A two-year planning study to help the city manage the next 20 years of rapid population growth is just past the midpoint. But already, the consultant’s ideas are having an impact on city council.
A key theme of the study is shifting growth away from suburban sprawl toward areas where streets and utilities are already in place. Obviously, that kind for growth is less costly for city taxpayers.
Thursday night, the council took a first step toward developing and redeveloping city areas that need revitalizing.
Law firm hired to work out development incentives
The council voted to hire Bradley, Arant Boult, Cummings, a Birmibngham Ala., law firm with extensive experience in real estate, economic development and related legal matters. The firm will be asked to help the city create incentives that will draw businesses and developers back to the downtown area. The project’s budget will be no more than $25,000 in the 2015-16 fiscal year.
One area that seems clearly to be undeveloped lies just south of the civic plaza where Church Street runs into S.E. Boad St. This district appears to be a prime target for the kind of “infill” development that the Kendig Keas Cooperative, the city’s planning consultant, is recommending.
Ground-floor stores with apartments and condos above them
The plan is not only to bring commercial business into the heart of the city but to provide housing for people who will then shop at these businesses. The targets are young urban professionals who don’t want a single family home outside the city and seniors whose kids have grown and who want to downsize.
The problem is how to make what is now just an idea into reality. The consultant has recommended two incentives that the Bradley, Arant, Boult firm is qualified to provide — tax increment financing and PILOT programs.
Using a project’s future revenue stream to finance it
Tax increment financing employs increased property tax revenue that a redevelopment project brings in to pay off the bonds that financed the effort in the first place. It can be used to fund housing projects, economic development or redevelopment. Or it can finance such things as acquiring and clearing land or improvements that make an area more attractive to developers. An example might be the ornamental brick street paving installed by Lancaster, Pa., in its downtown area or decorative street lamps and street signs that create a theme in New Brunswick,. NJ.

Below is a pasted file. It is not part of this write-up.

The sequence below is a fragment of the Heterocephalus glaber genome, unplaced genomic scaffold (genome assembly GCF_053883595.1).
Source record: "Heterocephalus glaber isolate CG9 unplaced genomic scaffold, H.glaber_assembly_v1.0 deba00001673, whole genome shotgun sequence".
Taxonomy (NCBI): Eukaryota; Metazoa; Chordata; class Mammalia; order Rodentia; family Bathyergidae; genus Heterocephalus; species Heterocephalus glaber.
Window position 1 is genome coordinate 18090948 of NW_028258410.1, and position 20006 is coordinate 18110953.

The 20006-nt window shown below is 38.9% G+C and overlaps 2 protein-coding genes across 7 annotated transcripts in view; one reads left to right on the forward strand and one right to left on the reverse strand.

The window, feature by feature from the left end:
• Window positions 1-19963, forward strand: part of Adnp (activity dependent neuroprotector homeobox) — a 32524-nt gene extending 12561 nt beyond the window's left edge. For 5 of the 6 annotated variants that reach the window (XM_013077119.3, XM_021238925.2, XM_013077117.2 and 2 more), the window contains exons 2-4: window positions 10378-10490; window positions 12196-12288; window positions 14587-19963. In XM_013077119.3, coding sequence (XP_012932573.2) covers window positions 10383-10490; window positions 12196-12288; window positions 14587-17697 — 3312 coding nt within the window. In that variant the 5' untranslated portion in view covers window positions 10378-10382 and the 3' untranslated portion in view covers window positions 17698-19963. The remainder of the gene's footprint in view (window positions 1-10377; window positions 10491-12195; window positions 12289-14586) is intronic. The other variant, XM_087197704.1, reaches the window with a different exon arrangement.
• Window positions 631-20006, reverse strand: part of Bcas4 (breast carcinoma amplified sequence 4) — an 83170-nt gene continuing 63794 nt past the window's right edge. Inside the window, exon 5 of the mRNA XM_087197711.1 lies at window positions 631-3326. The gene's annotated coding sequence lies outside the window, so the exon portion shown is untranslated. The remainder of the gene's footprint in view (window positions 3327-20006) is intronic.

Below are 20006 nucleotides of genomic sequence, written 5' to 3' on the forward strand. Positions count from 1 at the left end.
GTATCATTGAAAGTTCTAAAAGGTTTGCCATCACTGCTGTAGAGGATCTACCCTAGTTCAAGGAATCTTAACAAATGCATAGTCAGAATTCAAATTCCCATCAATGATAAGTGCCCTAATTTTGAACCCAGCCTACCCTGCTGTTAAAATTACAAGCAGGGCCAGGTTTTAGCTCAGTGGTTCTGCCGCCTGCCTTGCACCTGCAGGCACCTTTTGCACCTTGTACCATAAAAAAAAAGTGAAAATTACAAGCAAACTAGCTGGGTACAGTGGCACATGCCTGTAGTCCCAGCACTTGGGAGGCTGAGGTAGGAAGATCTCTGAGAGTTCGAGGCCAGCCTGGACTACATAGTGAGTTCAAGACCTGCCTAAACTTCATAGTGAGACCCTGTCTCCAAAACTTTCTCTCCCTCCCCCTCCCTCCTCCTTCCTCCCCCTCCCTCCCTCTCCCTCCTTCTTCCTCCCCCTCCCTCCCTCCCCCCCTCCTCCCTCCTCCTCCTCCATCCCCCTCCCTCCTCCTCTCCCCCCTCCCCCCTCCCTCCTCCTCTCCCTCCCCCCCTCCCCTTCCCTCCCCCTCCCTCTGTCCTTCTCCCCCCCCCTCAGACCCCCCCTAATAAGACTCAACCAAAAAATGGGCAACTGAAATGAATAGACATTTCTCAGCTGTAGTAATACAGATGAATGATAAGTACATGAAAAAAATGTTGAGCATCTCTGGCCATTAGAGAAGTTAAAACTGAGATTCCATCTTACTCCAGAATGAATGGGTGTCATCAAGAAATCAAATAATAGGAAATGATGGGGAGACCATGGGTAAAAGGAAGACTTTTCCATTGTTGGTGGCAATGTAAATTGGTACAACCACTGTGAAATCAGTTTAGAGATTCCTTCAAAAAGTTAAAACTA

The added tax money that redevelopment creates by raising property values is what is tapped to pay off the bonds.
A second device is called Payment In Lieu of Taxes (PILOT). Often property taxes discourage people from improving their properties because their taxes will rise if they do. People whose improvements qualify for a PILOT program get a freeze for a period that relieves them of the higher tax burden for several years.
Architectural design standards
Another area where the consultant’s ideas are evident is architectural design standards. The city already has what is called an overlay zone that imposes additional design standards on development in the “gateway” area around Thompson lane.
Councilman Eddie Smotherman has expressed reservations about the whole overlay concept, saying the city should strive for quality design everywhere. For the same reason, Aaron Tuley, Kendig Keast’s lead person on the Murfreesboro study, says his firm is not fond of overlay districts.
Thursday night, the council voted to hire Ragan Smith Associates, a Nashville planning and engineering firm, to help develop citywide architectural standards. The aim is predictability so that developers will know in advance what is being asked of them when they undertake a project in the city,
Principal Planner Margaret Ann Ely Green said Ragan Smith was hired in 2007 to develop such guidelines and did make recommendations, but the guidelines never reached the council for approval. Green added that at present the city has only minimal guidelines — screening construction equipment on roofs and requiring that the fronts of buildings face the strees.
In other business, the council set a public hearing date of Nov. 5th on annexations and rezonings for four properties along Compton Road, Roxburghe Court and Manson Pike